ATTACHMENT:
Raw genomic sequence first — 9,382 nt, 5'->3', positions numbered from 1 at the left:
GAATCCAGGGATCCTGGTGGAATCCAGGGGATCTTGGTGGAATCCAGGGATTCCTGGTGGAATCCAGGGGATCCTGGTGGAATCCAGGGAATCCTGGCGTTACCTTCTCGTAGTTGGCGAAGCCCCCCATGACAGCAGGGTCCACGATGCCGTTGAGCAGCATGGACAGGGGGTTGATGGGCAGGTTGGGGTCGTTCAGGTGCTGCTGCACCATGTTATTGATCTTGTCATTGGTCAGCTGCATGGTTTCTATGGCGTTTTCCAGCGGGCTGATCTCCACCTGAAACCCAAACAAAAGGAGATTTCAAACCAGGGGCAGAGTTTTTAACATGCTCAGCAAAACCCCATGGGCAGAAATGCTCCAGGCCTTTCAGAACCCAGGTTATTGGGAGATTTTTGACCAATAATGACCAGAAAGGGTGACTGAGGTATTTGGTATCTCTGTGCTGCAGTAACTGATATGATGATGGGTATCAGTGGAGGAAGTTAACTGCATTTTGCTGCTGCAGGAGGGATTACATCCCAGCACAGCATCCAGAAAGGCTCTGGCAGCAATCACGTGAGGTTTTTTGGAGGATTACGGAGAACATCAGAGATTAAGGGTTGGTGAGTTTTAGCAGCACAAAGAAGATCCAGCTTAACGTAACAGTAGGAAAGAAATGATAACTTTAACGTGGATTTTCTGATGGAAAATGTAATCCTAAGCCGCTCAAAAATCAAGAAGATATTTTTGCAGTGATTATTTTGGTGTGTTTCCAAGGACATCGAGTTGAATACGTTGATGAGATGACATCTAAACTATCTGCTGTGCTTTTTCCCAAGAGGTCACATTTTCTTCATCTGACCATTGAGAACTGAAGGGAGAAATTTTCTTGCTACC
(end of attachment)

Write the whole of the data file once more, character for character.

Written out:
Raw genomic sequence first — 9,382 nt, 5'->3', positions numbered from 1 at the left:
GAATCCAGGGATCCTGGTGGAATCCAGGGGATCTTGGTGGAATCCAGGGATTCCTGGTGGAATCCAGGGGATCCTGGTGGAATCCAGGGAATCCTGGCGTTACCTTCTCGTAGTTGGCGAAGCCCCCCATGACAGCAGGGTCCACGATGCCGTTGAGCAGCATGGACAGGGGGTTGATGGGCAGGTTGGGGTCGTTCAGGTGCTGCTGCACCATGTTATTGATCTTGTCATTGGTCAGCTGCATGGTTTCTATGGCGTTTTCCAGCGGGCTGATCTCCACCTGAAACCCAAACAAAAGGAGATTTCAAACCAGGGGCAGAGTTTTTAACATGCTCAGCAAAACCCCATGGGCAGAAATGCTCCAGGCCTTTCAGAACCCAGGTTATTGGGAGATTTTTGACCAATAATGACCAGAAAGGGTGACTGAGGTATTTGGTATCTCTGTGCTGCAGTAACTGATATGATGATGGGTATCAGTGGAGGAAGTTAACTGCATTTTGCTGCTGCAGGAGGGATTACATCCCAGCACAGCATCCAGAAAGGCTCTGGCAGCAATCACGTGAGGTTTTTTGGAGGATTACGGAGAACATCAGAGATTAAGGGTTGGTGAGTTTTAGCAGCACAAAGAAGATCCAGCTTAACGTAACAGTAGGAAAGAAATGATAACTTTAACGTGGATTTTCTGATGGAAAATGTAATCCTAAGCCGCTCAAAAATCAAGAAGATATTTTTGCAGTGATTATTTTGGTGTGTTTCCAAGGACATCGAGTTGAATACGTTGATGAGATGACATCTAAACTATCTGCTGTGCTTTTTCCCAAGAGGTCACATTTTCTTCATCTGACCATTGAGAACTGAAGGGAGAAATTTTCTTGCTACC